When temperatures dip in these winter months and the right kind of ice crystals fill the air, you might get a chance to see a stunning optical effect known as light pillars. Light pillars occur when flat ice crystals float relatively close to the ground and cause light to bounce in vertical columns. Unlike when viewing most night sky phenomena, this one can actually improve the closer you are to a city, as airborne ice bends streetlights skyward, creating glowing, colorful stripes. The effect can happen with natural light from the moon or sun, too, usually when either is low on the horizon. You’re more likely to see light pillars in the polar regions, but they can happen anywhere it gets cold enough. Check out these chill night lights below.
Counter to the advice usually given for viewing the night sky, city lights enhance the light pillar effect, as with these glowing columns seen over Moscow, Idaho. Image by Jasper Nance
Flat ice crystals act like little mirrors and bounce light straight up and down, creating the long, straight lines of light like these. Image by Jasper Nance
Perhaps unsurprisingly, light pillars are associated with increased reportage of UFO sightings.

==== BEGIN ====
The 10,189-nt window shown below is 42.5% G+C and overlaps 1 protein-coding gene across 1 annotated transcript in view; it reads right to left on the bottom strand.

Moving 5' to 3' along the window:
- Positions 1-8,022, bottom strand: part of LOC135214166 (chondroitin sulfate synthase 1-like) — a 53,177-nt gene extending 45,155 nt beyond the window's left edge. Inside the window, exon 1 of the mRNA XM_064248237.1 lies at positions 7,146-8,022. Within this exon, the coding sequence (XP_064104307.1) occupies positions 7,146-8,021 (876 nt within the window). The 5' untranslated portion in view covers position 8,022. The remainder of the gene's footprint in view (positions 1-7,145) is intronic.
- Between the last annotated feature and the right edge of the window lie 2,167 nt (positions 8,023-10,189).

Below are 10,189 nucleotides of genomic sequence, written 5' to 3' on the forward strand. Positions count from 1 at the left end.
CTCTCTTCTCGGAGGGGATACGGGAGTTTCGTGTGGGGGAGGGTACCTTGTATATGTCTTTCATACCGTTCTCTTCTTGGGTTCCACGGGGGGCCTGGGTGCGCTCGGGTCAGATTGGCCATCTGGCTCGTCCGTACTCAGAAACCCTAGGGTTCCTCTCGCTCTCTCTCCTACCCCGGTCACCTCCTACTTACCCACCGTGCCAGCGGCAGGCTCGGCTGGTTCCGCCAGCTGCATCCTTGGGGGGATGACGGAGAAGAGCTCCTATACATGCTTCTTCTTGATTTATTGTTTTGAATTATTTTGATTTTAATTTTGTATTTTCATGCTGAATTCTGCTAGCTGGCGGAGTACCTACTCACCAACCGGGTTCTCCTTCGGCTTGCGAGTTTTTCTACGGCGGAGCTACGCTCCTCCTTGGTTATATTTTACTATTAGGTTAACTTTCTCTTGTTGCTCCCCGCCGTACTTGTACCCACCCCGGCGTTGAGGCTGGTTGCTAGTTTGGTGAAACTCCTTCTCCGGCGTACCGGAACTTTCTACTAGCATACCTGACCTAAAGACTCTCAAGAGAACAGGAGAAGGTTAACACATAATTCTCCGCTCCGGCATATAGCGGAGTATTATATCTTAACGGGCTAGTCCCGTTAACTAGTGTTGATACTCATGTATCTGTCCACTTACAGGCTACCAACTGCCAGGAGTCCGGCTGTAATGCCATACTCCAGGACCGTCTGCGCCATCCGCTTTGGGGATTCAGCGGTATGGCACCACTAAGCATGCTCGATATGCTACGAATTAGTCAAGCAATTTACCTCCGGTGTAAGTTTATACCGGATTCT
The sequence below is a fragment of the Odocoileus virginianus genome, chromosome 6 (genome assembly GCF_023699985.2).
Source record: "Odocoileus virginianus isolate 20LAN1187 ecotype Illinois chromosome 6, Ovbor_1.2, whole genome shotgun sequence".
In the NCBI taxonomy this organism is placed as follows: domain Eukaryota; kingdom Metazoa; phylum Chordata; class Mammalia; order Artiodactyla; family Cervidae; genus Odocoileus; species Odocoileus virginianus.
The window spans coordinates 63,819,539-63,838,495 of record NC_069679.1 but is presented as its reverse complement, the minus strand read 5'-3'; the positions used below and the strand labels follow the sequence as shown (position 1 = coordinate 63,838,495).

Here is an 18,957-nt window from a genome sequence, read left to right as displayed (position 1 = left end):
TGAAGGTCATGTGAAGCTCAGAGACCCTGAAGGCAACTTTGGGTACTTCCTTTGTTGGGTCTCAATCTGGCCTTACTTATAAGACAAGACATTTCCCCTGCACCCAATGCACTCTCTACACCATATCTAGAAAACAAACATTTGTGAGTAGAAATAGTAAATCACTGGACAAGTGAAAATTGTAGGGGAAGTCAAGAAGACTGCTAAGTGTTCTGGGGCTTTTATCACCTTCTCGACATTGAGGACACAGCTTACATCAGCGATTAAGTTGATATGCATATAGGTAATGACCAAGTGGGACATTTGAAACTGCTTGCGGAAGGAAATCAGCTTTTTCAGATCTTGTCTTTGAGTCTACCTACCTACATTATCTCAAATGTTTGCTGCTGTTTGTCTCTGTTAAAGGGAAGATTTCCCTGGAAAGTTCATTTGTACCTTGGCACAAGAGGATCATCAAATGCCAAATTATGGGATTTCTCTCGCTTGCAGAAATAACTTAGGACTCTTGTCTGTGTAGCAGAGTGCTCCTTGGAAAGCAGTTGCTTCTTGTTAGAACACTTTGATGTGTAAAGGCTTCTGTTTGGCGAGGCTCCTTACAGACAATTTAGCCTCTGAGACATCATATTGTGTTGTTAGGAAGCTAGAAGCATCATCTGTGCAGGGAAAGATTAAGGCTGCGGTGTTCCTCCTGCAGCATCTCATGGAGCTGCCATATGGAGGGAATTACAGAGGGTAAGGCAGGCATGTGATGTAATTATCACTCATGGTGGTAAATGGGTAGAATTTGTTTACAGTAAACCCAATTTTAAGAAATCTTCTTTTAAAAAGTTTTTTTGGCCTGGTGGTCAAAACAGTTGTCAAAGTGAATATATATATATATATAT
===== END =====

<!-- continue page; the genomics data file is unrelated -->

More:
Image by Jason Ahrns
Airport runway lights create green pillars in this image from Fairbanks, Alaska. Image by Jason Ahrns
With the pretty light show you might want to go outside, even though it was -8 degrees Fahrenheit when this image was taken in Grand Forks, North Dakota. Image by 125o4
Fog and haze can enhance the light pillar effect, as in this snowbound neighborhood scene.
Image by JP Stanley
These light pillars lit up the skies over Laramie, Wyoming, on a very cold night this last January.
Image by WikiCommons
Light pillars shine on a frozen night in Anchorage, Alaska. The effect is most often seen in polar regions, but can occur anywhere flat ice crystals fill the air. Image by Nat Wilson